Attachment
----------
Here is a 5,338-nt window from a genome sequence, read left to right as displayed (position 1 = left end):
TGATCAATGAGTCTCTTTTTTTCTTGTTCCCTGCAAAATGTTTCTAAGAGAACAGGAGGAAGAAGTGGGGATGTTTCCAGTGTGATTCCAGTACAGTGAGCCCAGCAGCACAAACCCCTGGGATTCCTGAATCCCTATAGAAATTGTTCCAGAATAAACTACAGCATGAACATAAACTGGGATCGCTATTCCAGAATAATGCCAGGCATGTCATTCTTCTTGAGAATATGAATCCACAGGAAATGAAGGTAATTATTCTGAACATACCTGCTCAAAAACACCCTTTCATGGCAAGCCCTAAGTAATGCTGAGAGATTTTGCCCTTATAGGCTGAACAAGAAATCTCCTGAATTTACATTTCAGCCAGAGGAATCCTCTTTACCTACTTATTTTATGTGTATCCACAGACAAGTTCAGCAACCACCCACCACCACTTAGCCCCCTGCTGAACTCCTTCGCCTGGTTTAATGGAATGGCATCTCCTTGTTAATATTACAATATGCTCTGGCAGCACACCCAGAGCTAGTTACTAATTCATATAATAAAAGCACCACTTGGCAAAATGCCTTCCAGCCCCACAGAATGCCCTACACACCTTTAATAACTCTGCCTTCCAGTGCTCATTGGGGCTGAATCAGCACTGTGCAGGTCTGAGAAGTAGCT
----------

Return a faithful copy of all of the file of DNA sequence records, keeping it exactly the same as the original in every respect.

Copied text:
Here is a 5,338-nt window from a genome sequence, read left to right as displayed (position 1 = left end):
TGATCAATGAGTCTCTTTTTTTCTTGTTCCCTGCAAAATGTTTCTAAGAGAACAGGAGGAAGAAGTGGGGATGTTTCCAGTGTGATTCCAGTACAGTGAGCCCAGCAGCACAAACCCCTGGGATTCCTGAATCCCTATAGAAATTGTTCCAGAATAAACTACAGCATGAACATAAACTGGGATCGCTATTCCAGAATAATGCCAGGCATGTCATTCTTCTTGAGAATATGAATCCACAGGAAATGAAGGTAATTATTCTGAACATACCTGCTCAAAAACACCCTTTCATGGCAAGCCCTAAGTAATGCTGAGAGATTTTGCCCTTATAGGCTGAACAAGAAATCTCCTGAATTTACATTTCAGCCAGAGGAATCCTCTTTACCTACTTATTTTATGTGTATCCACAGACAAGTTCAGCAACCACCCACCACCACTTAGCCCCCTGCTGAACTCCTTCGCCTGGTTTAATGGAATGGCATCTCCTTGTTAATATTACAATATGCTCTGGCAGCACACCCAGAGCTAGTTACTAATTCATATAATAAAAGCACCACTTGGCAAAATGCCTTCCAGCCCCACAGAATGCCCTACACACCTTTAATAACTCTGCCTTCCAGTGCTCATTGGGGCTGAATCAGCACTGTGCAGGTCTGAGAAGTAGCT